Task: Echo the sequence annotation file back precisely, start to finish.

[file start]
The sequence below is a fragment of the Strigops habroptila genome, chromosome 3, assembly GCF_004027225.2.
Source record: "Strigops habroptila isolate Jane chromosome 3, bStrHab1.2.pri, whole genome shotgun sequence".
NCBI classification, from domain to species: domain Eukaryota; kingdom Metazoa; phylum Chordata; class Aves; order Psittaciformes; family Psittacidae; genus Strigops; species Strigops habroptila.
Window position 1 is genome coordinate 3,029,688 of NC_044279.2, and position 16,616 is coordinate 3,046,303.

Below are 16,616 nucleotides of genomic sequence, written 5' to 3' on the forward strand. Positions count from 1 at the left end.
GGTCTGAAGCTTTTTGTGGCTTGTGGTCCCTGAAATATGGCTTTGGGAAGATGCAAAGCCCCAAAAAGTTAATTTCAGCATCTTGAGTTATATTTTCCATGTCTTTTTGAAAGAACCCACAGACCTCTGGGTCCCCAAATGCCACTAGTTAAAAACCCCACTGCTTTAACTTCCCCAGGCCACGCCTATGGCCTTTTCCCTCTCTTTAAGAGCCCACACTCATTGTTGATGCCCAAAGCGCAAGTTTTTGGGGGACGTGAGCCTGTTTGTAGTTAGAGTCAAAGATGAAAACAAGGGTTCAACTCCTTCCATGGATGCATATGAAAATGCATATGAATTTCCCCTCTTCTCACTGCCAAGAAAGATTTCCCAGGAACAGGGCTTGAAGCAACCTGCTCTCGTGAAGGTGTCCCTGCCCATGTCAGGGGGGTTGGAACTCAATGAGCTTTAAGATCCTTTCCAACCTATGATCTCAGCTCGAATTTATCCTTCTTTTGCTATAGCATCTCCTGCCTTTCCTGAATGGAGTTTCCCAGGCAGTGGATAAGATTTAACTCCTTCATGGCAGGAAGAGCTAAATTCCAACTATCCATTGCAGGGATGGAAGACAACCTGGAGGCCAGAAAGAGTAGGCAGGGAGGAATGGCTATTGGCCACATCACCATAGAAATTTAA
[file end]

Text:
The sequence below is a fragment of the Strigops habroptila genome, chromosome 3, assembly GCF_004027225.2.
Source record: "Strigops habroptila isolate Jane chromosome 3, bStrHab1.2.pri, whole genome shotgun sequence".
NCBI classification, from domain to species: domain Eukaryota; kingdom Metazoa; phylum Chordata; class Aves; order Psittaciformes; family Psittacidae; genus Strigops; species Strigops habroptila.
Window position 1 is genome coordinate 3,029,688 of NC_044279.2, and position 16,616 is coordinate 3,046,303.

Below are 16,616 nucleotides of genomic sequence, written 5' to 3' on the forward strand. Positions count from 1 at the left end.
GGTCTGAAGCTTTTTGTGGCTTGTGGTCCCTGAAATATGGCTTTGGGAAGATGCAAAGCCCCAAAAAGTTAATTTCAGCATCTTGAGTTATATTTTCCATGTCTTTTTGAAAGAACCCACAGACCTCTGGGTCCCCAAATGCCACTAGTTAAAAACCCCACTGCTTTAACTTCCCCAGGCCACGCCTATGGCCTTTTCCCTCTCTTTAAGAGCCCACACTCATTGTTGATGCCCAAAGCGCAAGTTTTTGGGGGACGTGAGCCTGTTTGTAGTTAGAGTCAAAGATGAAAACAAGGGTTCAACTCCTTCCATGGATGCATATGAAAATGCATATGAATTTCCCCTCTTCTCACTGCCAAGAAAGATTTCCCAGGAACAGGGCTTGAAGCAACCTGCTCTCGTGAAGGTGTCCCTGCCCATGTCAGGGGGGTTGGAACTCAATGAGCTTTAAGATCCTTTCCAACCTATGATCTCAGCTCGAATTTATCCTTCTTTTGCTATAGCATCTCCTGCCTTTCCTGAATGGAGTTTCCCAGGCAGTGGATAAGATTTAACTCCTTCATGGCAGGAAGAGCTAAATTCCAACTATCCATTGCAGGGATGGAAGACAACCTGGAGGCCAGAAAGAGTAGGCAGGGAGGAATGGCTATTGGCCACATCACCATAGAAATTTAA